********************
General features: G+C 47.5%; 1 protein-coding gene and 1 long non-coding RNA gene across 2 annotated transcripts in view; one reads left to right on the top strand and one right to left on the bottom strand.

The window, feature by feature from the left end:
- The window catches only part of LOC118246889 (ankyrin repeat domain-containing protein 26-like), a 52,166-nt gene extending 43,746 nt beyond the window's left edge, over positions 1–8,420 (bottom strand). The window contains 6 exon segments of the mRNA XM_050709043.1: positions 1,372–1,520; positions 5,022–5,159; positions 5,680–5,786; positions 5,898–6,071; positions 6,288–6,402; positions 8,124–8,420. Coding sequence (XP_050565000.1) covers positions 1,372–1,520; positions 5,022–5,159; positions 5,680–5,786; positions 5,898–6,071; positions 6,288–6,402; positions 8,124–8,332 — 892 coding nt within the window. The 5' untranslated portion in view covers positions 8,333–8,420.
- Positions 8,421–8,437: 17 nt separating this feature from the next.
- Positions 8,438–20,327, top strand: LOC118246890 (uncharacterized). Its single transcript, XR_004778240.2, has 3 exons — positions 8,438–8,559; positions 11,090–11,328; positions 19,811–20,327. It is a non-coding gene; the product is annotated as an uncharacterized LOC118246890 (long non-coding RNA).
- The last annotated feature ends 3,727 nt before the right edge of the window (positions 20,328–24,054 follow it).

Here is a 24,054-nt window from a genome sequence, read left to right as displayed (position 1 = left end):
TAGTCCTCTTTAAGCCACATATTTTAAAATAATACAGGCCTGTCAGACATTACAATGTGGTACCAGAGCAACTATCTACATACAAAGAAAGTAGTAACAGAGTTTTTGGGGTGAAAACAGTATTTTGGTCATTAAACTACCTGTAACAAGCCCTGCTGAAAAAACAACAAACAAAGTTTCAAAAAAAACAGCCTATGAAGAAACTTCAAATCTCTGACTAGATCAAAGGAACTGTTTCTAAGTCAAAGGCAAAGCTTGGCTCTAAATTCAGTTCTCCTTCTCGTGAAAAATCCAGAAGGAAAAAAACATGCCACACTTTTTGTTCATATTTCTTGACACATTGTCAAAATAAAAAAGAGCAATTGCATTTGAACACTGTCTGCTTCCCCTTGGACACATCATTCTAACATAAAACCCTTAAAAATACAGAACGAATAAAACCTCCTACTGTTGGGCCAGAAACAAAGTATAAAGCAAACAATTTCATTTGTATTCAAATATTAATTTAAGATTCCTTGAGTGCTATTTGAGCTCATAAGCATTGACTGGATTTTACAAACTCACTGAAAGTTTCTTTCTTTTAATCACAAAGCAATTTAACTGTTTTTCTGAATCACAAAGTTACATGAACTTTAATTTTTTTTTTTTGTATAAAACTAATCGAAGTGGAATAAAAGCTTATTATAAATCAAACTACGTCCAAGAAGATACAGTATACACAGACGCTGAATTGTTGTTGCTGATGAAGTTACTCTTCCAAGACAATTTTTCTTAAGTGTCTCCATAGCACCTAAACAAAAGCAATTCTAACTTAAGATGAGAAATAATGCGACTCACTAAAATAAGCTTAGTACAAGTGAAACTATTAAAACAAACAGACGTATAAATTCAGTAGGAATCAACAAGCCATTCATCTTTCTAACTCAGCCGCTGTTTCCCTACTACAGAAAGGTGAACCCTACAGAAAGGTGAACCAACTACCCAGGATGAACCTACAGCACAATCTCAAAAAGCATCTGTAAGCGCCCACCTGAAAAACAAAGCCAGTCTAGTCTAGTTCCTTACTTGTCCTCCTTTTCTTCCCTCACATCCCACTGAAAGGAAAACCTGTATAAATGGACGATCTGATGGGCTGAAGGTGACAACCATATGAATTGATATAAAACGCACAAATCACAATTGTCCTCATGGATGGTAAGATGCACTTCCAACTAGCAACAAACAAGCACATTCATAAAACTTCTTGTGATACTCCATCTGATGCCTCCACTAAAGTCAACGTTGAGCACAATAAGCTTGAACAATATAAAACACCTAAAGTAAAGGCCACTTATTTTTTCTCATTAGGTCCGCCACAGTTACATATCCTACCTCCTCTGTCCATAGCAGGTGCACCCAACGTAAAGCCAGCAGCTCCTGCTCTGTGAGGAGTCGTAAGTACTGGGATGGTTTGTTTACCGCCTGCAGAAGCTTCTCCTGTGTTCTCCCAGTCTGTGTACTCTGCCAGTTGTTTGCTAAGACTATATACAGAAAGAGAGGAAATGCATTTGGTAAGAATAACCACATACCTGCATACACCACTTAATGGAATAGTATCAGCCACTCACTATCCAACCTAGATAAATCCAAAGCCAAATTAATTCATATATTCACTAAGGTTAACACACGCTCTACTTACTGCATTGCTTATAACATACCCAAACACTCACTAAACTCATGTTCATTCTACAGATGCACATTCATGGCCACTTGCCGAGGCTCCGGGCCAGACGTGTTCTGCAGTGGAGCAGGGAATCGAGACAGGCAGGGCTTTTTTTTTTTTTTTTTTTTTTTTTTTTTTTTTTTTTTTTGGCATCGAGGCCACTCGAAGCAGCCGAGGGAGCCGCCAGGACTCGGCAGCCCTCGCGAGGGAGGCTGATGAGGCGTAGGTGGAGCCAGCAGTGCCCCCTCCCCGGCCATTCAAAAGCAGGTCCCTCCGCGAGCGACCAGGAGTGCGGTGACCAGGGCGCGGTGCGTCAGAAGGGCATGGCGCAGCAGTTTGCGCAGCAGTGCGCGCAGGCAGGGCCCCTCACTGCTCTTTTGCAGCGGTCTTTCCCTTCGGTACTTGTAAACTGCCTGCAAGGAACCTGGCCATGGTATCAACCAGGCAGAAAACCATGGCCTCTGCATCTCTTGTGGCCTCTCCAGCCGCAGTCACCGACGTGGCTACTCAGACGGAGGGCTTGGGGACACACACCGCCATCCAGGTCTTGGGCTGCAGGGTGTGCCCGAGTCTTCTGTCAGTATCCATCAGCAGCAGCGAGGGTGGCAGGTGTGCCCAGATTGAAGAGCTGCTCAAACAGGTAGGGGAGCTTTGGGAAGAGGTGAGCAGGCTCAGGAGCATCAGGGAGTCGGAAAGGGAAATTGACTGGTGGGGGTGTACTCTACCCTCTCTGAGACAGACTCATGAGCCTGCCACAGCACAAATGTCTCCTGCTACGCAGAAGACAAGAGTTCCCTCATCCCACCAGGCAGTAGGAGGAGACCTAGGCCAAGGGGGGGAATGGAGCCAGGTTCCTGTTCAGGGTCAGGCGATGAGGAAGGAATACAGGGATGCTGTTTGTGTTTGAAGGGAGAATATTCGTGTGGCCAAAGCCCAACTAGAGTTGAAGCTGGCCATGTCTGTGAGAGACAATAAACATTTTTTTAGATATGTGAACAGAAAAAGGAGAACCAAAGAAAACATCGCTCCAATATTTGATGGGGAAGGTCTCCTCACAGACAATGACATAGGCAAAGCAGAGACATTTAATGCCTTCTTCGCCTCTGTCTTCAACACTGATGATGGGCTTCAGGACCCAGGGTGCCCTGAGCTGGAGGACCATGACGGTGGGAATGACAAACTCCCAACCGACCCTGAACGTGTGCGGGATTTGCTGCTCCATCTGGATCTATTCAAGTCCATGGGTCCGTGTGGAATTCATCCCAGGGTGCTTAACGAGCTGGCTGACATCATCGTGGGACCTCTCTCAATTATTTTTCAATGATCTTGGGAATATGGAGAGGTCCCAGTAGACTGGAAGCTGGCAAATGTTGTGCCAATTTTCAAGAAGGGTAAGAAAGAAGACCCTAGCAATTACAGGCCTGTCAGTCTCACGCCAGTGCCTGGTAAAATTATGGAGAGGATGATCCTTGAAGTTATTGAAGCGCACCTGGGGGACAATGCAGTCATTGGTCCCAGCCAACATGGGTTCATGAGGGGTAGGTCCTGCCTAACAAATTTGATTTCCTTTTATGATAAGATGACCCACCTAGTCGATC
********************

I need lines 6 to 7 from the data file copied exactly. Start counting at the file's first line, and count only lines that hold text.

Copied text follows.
- The last annotated feature ends 3,727 nt before the right edge of the window (positions 20,328–24,054 follow it).

Here is a 24,054-nt window from a genome sequence, read left to right as displayed (position 1 = left end):